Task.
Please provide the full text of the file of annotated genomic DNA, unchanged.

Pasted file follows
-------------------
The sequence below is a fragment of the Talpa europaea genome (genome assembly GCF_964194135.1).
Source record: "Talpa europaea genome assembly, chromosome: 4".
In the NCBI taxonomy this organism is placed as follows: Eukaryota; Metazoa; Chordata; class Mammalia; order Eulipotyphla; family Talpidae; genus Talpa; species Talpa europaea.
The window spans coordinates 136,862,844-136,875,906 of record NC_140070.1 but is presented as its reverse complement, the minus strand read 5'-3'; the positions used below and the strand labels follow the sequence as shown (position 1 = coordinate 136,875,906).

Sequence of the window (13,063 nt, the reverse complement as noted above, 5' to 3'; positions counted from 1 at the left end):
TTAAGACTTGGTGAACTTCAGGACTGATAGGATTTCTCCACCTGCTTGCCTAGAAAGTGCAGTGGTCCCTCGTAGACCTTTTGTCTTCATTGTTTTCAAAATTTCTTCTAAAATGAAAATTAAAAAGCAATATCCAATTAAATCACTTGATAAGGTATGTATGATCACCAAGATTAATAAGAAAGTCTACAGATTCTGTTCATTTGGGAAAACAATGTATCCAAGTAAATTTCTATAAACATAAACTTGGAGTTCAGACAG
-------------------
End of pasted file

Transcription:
The sequence below is a fragment of the Talpa europaea genome (genome assembly GCF_964194135.1).
Source record: "Talpa europaea genome assembly, chromosome: 4".
In the NCBI taxonomy this organism is placed as follows: Eukaryota; Metazoa; Chordata; class Mammalia; order Eulipotyphla; family Talpidae; genus Talpa; species Talpa europaea.
The window spans coordinates 136,862,844-136,875,906 of record NC_140070.1 but is presented as its reverse complement, the minus strand read 5'-3'; the positions used below and the strand labels follow the sequence as shown (position 1 = coordinate 136,875,906).

Sequence of the window (13,063 nt, the reverse complement as noted above, 5' to 3'; positions counted from 1 at the left end):
TTAAGACTTGGTGAACTTCAGGACTGATAGGATTTCTCCACCTGCTTGCCTAGAAAGTGCAGTGGTCCCTCGTAGACCTTTTGTCTTCATTGTTTTCAAAATTTCTTCTAAAATGAAAATTAAAAAGCAATATCCAATTAAATCACTTGATAAGGTATGTATGATCACCAAGATTAATAAGAAAGTCTACAGATTCTGTTCATTTGGGAAAACAATGTATCCAAGTAAATTTCTATAAACATAAACTTGGAGTTCAGACAG